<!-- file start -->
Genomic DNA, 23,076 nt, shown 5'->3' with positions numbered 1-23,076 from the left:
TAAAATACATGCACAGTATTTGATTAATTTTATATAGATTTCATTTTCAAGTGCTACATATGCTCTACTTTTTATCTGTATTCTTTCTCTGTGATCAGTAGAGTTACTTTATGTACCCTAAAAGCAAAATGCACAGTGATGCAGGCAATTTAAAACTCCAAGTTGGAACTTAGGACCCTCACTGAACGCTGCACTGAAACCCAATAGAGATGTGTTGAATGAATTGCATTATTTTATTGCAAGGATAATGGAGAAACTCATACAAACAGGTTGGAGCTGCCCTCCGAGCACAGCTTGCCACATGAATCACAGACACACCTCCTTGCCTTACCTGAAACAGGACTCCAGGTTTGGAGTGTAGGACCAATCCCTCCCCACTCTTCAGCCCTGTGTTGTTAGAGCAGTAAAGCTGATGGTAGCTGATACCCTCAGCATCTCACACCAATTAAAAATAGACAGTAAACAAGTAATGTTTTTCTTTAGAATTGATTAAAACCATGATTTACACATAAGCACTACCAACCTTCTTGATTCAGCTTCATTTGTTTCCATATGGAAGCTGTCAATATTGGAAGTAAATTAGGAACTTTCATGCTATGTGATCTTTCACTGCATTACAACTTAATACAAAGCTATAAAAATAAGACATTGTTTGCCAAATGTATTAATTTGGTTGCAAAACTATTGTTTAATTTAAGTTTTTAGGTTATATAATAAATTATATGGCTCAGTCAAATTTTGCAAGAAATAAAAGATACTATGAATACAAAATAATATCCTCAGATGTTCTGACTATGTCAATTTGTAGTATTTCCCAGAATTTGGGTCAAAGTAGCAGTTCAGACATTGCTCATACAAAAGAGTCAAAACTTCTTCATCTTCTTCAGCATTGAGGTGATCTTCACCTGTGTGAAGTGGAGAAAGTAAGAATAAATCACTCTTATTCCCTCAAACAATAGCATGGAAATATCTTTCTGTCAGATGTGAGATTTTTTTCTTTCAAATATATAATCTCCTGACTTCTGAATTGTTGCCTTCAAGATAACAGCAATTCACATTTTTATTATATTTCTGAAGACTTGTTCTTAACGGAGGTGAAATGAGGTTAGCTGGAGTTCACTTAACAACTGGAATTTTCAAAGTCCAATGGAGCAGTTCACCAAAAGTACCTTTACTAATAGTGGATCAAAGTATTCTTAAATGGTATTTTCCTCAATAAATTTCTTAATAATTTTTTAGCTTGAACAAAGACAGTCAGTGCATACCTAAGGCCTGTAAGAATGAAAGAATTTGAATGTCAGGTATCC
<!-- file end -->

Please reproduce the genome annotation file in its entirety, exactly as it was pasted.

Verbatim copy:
Genomic DNA, 23,076 nt, shown 5'->3' with positions numbered 1-23,076 from the left:
TAAAATACATGCACAGTATTTGATTAATTTTATATAGATTTCATTTTCAAGTGCTACATATGCTCTACTTTTTATCTGTATTCTTTCTCTGTGATCAGTAGAGTTACTTTATGTACCCTAAAAGCAAAATGCACAGTGATGCAGGCAATTTAAAACTCCAAGTTGGAACTTAGGACCCTCACTGAACGCTGCACTGAAACCCAATAGAGATGTGTTGAATGAATTGCATTATTTTATTGCAAGGATAATGGAGAAACTCATACAAACAGGTTGGAGCTGCCCTCCGAGCACAGCTTGCCACATGAATCACAGACACACCTCCTTGCCTTACCTGAAACAGGACTCCAGGTTTGGAGTGTAGGACCAATCCCTCCCCACTCTTCAGCCCTGTGTTGTTAGAGCAGTAAAGCTGATGGTAGCTGATACCCTCAGCATCTCACACCAATTAAAAATAGACAGTAAACAAGTAATGTTTTTCTTTAGAATTGATTAAAACCATGATTTACACATAAGCACTACCAACCTTCTTGATTCAGCTTCATTTGTTTCCATATGGAAGCTGTCAATATTGGAAGTAAATTAGGAACTTTCATGCTATGTGATCTTTCACTGCATTACAACTTAATACAAAGCTATAAAAATAAGACATTGTTTGCCAAATGTATTAATTTGGTTGCAAAACTATTGTTTAATTTAAGTTTTTAGGTTATATAATAAATTATATGGCTCAGTCAAATTTTGCAAGAAATAAAAGATACTATGAATACAAAATAATATCCTCAGATGTTCTGACTATGTCAATTTGTAGTATTTCCCAGAATTTGGGTCAAAGTAGCAGTTCAGACATTGCTCATACAAAAGAGTCAAAACTTCTTCATCTTCTTCAGCATTGAGGTGATCTTCACCTGTGTGAAGTGGAGAAAGTAAGAATAAATCACTCTTATTCCCTCAAACAATAGCATGGAAATATCTTTCTGTCAGATGTGAGATTTTTTTCTTTCAAATATATAATCTCCTGACTTCTGAATTGTTGCCTTCAAGATAACAGCAATTCACATTTTTATTATATTTCTGAAGACTTGTTCTTAACGGAGGTGAAATGAGGTTAGCTGGAGTTCACTTAACAACTGGAATTTTCAAAGTCCAATGGAGCAGTTCACCAAAAGTACCTTTACTAATAGTGGATCAAAGTATTCTTAAATGGTATTTTCCTCAATAAATTTCTTAATAATTTTTTAGCTTGAACAAAGACAGTCAGTGCATACCTAAGGCCTGTAAGAATGAAAGAATTTGAATGTCAGGTATCC